8 October 2018

DoD Makes Supply Chain Risk Management A Permanent Performance Metric

Holland & Knight


Holland & Knight is a global law firm with nearly 2,000 lawyers in offices throughout the world. Our attorneys provide representation in litigation, business, real estate, healthcare and governmental law. Interdisciplinary practice groups and industry-based teams provide clients with access to attorneys throughout the firm, regardless of location.
On Sept. 19, 2018, the U.S. Department of Defense (DoD) issued a corrected Class Deviation 2018-O0020, to remove the sunset provision in DFARS 239.73, "Requirements for Information Relating to Supply Chain Risk,"...
United States Government, Public Sector
To print this article, all you need is to be registered or login on

Mitchell Bashur is an associate in Holland & Knight's Tysons office

Vijaya S Surampudi is an associate in Holland & Knight's Washington D.C. office

On Sept. 19, 2018, the U.S. Department of Defense (DoD) issued a corrected Class Deviation 2018-O0020, to remove the sunset provision in DFARS 239.73, "Requirements for Information Relating to Supply Chain Risk," that was due to expire on Sept. 30, 2018. The deviation is effective immediately. This new deviation implements Section 881 of the National Defense Authorization Act (NDAA) for Fiscal Year (FY) 2019. Section 881 made the requirements for supply chain risk management under DFARS 239.73 permanent by placing its authority under a statute (10 U.S.C. § 2239a). This reauthorization reflects the continual efforts by Congress and the DoD to increase oversight on contractors supply chain and use risk management as a metric for contract performance.

DFARS Subpart 239.73, along with its contract clauses DFARS 252.239-7017 and DFARS 252.239-7018, places a significant onus on contractors to investigate its own supply chain to minimize and mitigate any perceived security risks. Failure to meet the requirements of the regulations creates significant risk to a contractor. First, there is an explicit requirement in DFARS 252.239-7018 requiring contractors to actively mitigate supply chain risk during performance of the contract. However, the clause provides no additional information or standard to what is considered adequate mitigation. Second, there is an implicit incentive for contractors to ensure that their supply chain is risk-free because the contractor is not the only entity to investigate risks in its supply chain. DFARS 252.239-7018 provides the government with an incredible oversight capability by permitting it to consult both public and non-public information, including all-source intelligence, to determine whether a contractor's supply chain creates a risk. This enhanced authority gives the government additional information regarding the contractor's supply chain that may exceed the contractor's capability to obtain. As such, if the contractor does not evaluate its own supply chain adequately, the government may obtain relevant information which it can use to evaluate the contractor's performance, which may be restricted from disclosure at the government's discretion. This is particularly concerning because DFARS 252.239-7018 prohibits the contractor from remedies in federal court or at General Accountability Office (GAO) to object to the government's decision to restrict this information.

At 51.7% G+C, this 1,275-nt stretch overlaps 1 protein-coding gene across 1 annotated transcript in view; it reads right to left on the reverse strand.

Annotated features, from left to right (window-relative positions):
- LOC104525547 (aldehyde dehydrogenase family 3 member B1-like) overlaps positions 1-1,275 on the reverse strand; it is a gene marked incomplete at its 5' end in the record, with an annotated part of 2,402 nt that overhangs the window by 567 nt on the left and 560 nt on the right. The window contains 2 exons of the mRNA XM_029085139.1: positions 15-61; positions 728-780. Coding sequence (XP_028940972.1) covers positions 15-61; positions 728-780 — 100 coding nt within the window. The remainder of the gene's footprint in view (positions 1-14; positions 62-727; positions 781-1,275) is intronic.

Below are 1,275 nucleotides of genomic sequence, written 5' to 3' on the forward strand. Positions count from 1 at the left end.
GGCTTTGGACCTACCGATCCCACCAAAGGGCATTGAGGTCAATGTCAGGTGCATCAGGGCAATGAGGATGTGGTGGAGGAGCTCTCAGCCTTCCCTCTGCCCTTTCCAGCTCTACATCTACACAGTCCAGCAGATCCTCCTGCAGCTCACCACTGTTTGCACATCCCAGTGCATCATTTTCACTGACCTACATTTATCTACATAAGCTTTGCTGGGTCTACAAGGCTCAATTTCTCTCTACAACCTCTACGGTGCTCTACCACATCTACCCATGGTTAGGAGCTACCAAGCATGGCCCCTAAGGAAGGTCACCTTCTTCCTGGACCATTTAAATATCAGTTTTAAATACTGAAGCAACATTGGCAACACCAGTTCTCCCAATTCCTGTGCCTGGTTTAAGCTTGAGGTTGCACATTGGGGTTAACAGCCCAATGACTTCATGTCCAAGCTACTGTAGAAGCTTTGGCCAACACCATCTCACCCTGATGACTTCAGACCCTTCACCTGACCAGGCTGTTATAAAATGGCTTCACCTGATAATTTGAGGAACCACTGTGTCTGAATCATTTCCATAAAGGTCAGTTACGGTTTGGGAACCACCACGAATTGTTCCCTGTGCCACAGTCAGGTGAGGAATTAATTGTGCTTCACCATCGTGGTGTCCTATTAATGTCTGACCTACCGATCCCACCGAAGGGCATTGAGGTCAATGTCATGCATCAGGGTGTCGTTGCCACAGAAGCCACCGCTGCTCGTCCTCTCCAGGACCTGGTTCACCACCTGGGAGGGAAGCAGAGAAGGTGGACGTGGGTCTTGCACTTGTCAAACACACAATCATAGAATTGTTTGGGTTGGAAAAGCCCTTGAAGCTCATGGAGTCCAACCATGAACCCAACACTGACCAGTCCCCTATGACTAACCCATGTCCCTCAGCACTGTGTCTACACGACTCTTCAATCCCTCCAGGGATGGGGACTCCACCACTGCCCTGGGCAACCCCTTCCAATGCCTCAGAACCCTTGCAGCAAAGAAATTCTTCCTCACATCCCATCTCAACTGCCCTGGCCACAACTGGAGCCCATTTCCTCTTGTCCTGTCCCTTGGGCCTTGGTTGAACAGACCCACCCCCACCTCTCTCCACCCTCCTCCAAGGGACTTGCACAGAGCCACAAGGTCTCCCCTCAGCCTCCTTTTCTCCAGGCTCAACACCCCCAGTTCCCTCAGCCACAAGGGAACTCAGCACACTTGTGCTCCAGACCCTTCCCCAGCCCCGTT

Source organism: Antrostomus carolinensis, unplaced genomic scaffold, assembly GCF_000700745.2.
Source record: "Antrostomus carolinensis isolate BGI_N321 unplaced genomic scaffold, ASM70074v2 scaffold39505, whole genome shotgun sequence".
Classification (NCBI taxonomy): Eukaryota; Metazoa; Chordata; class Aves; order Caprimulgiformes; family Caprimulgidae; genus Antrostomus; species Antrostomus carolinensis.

While the new class deviation does not substantively change the current requirements under DFARS 239.73, it does ensure that these requirements are permanent contract performance requirements that must be applied to covered defense contracts. It further indicates DoD is increasing its efforts to evaluate supply chain risk management as a metric upon which it may assess a contractor's past performance evaluation and/or assert a contract action. A failure to adequately mitigate a supply chain risk could be viewed by the government as support for a negative past performance evaluation or even a termination for default. Additionally, a negative past performance evaluation could have a lingering effect on the contractor's ability to obtain future contracts.

Given the significant consequences for failure to ensure adequate supply chain management, it is important for contractors to carefully review both solicitations and modifications to determine whether DFARS Class Deviation 2018-O0020 is present. Should this new class deviation apply, contractors should be prepared to implement a supply chain risk management program.

The content of this article is intended to provide a general guide to the subject matter. Specialist advice should be sought about your specific circumstances.

See More Popular Content From

Mondaq uses cookies on this website. By using our website you agree to our use of cookies as set out in our Privacy Policy.

Learn More